Friday, July 16, 2004

Shepherd on the First Cause, Part III: The Elements of the Critique of Hume

This is the sequel to two posts, here and here, on Shepherd's theory of causation. I haven't actually reached the point of talking about Shepherd's views of the First Cause; I'm working my way thither in a roundabout way. The first of the prior posts presents some passages that I am, at least indirectly, clarifying in these posts. The second gives a brief discussion of the core idea of Shepherd's positive theory of causation, i.e., that causation is the mixture of qualities. In this post I'll briefly look at Shepherd's criticisms of David Hume's theory of causation. There are more investigative posts to come on Shepherd's causal theory, when I get around to them; in particular, I'll probably look more closely (in no particular order) at some of the arguments against Hume, at the general outlines of her positive theory of causation, at her use of experimentum crucis, at her conception of science, at her use of the design argument for the existence of God, at her speculative conception of God-as-cause, and at the causal reasoning involved in examining testimony about miracles. So there's lots left to examine; and I won't stop until I've traced through all the major parts of Shepherd's views of causation.
Shepherd is not at all impressed by Hume. She calls his theory "unstable and confused"; she says it involves "every species of illogical sophistry"; she considers it part of her work "to show that Mr. Hume's reputation for logical correctness has been overrated"; she expresses astonishment that Hume's definition of causation has "continued so long, admired, adopted, and unanswered" (Cause and Effect, pp.  129, 131, 135, 192). Her view is that Hume's position is a tissue of sophisms that are given an air of knowledge and elegance, thus misleading the casual reader. To counteract this, she attempts to strip Hume's position down to its essential elments. This is her result (I have simplified, reordered, and broken it up quite a bit to streamline her summary for this post):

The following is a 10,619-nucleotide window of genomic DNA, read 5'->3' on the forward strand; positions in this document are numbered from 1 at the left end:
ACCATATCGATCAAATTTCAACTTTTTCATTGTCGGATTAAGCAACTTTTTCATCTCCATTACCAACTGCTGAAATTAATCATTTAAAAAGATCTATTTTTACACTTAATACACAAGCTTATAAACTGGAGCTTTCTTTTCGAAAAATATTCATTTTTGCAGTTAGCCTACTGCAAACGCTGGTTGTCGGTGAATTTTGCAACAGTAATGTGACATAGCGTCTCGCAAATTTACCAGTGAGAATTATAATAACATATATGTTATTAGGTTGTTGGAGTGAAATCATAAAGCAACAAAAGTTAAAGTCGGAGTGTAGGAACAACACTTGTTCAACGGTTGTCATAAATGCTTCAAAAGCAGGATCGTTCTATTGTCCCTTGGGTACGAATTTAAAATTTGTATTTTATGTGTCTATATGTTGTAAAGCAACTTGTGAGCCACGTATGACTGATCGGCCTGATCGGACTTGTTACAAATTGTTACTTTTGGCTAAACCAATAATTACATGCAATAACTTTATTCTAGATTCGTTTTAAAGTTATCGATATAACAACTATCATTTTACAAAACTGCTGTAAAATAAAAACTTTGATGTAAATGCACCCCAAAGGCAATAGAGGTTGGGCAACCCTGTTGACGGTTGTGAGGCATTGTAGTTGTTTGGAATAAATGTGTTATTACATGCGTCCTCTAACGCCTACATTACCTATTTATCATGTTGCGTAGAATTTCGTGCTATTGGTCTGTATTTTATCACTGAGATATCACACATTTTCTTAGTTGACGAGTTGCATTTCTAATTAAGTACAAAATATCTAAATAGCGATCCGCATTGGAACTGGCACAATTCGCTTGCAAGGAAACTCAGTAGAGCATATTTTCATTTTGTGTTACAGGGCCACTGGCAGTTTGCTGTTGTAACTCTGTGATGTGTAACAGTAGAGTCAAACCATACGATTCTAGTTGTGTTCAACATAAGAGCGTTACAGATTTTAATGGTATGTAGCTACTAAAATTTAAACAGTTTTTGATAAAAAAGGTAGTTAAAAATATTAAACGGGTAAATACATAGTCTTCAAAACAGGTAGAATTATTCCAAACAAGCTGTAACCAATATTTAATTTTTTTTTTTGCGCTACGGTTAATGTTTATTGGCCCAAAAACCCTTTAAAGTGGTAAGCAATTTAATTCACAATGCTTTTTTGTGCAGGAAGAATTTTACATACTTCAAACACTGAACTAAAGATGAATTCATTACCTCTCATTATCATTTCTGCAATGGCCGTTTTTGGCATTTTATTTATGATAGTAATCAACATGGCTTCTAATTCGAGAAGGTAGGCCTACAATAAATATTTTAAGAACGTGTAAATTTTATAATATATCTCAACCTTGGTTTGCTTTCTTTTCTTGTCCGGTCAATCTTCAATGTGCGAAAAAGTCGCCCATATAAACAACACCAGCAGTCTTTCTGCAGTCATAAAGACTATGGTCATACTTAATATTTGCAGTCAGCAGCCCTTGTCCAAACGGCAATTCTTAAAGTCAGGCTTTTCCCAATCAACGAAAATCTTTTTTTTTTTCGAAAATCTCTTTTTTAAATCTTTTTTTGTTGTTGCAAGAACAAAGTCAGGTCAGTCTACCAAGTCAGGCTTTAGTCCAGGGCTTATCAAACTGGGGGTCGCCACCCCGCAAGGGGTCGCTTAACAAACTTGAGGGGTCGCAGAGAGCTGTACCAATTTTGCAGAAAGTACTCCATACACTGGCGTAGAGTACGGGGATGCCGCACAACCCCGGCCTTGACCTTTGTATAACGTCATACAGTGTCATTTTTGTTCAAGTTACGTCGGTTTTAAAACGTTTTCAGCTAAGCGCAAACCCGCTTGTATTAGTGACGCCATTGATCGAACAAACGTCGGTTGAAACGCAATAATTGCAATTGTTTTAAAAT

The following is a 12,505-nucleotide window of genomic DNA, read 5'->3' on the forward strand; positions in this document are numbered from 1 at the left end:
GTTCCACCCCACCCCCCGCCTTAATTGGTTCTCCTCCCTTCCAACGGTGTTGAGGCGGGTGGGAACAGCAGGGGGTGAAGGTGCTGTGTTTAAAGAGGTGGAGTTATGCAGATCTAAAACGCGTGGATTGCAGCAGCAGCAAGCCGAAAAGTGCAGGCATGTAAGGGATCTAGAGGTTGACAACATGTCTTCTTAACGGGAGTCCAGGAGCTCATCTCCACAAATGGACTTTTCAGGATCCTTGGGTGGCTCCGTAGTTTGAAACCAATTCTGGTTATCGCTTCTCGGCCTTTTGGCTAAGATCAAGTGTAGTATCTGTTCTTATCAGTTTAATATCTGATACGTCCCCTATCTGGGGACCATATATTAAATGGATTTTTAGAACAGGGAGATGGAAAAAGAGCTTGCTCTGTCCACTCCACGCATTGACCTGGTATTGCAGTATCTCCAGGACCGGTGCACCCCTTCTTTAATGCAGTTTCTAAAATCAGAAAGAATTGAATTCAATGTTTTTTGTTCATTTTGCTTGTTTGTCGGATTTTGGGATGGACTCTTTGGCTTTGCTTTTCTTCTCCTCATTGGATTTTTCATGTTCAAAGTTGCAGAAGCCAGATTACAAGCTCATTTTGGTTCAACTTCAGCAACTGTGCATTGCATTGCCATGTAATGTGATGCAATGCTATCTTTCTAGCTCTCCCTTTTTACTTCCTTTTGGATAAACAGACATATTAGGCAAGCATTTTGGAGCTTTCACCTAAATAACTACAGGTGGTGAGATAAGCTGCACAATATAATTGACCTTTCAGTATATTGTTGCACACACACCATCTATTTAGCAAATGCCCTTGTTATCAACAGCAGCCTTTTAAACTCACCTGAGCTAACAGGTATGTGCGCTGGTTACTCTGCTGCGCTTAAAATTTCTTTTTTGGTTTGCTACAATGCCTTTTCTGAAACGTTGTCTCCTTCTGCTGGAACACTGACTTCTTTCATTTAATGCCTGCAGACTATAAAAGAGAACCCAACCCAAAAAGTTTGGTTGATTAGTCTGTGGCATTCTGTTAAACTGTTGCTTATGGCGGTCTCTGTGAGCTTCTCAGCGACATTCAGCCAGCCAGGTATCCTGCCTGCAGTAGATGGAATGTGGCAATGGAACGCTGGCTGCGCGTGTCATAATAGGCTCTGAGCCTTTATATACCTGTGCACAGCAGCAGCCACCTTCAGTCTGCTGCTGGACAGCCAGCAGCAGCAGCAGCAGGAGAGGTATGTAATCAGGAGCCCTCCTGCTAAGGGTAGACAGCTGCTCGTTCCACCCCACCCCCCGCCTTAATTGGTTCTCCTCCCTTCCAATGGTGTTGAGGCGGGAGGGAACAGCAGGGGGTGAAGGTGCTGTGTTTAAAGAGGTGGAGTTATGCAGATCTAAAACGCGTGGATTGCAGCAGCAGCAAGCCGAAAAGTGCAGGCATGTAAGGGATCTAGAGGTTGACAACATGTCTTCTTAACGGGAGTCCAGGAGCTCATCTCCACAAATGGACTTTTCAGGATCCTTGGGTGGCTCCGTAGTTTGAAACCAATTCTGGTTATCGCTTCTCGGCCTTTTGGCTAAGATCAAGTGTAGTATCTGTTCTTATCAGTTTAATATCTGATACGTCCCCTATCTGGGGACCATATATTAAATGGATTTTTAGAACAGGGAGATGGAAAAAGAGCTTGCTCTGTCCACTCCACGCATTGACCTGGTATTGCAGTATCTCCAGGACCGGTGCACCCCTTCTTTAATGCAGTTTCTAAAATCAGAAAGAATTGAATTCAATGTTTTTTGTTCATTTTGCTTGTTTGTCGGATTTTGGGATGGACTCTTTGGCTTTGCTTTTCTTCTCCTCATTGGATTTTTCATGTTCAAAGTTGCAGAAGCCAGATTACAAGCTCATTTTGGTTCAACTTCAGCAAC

a. No idea can be had except derived from an impression.
b. Experience only shows certain similar sensible qualities frequently (but not invariably) followed by other sensible qualities.
c. Thus in nature events are entirely unconnected and therefore incapable of conveying an impression of necessary connection or power.
d. In certain cases, however, there are invariable sequences of sensible qualities, on the basis of which a definition of cause and effect as invariable sequence might be built.
e. Since we are acquainted only with sensible qualities, they alone can be causes; but they have no connection with the secret powers of objects on which the effects would entirely depend.
f. Therefore like sensible qualities not being like causes might be followed by different effects.
g. It is reasonable to suppose, that an invariable sequence might be interrupted, for there is no contradiction in imagining an arbitrary change in nature's course. "Yet should a contrary imagination resist reason, and not conceive in fact this interruption as possible to take place; she may again reconsider the possibility of nature altering her course, forming no contradiction to reason" (p. 131)
h. Hence the custom of observing similar sequences of sensible qualities can alone convey the impression from which we get the idea of necessary connection.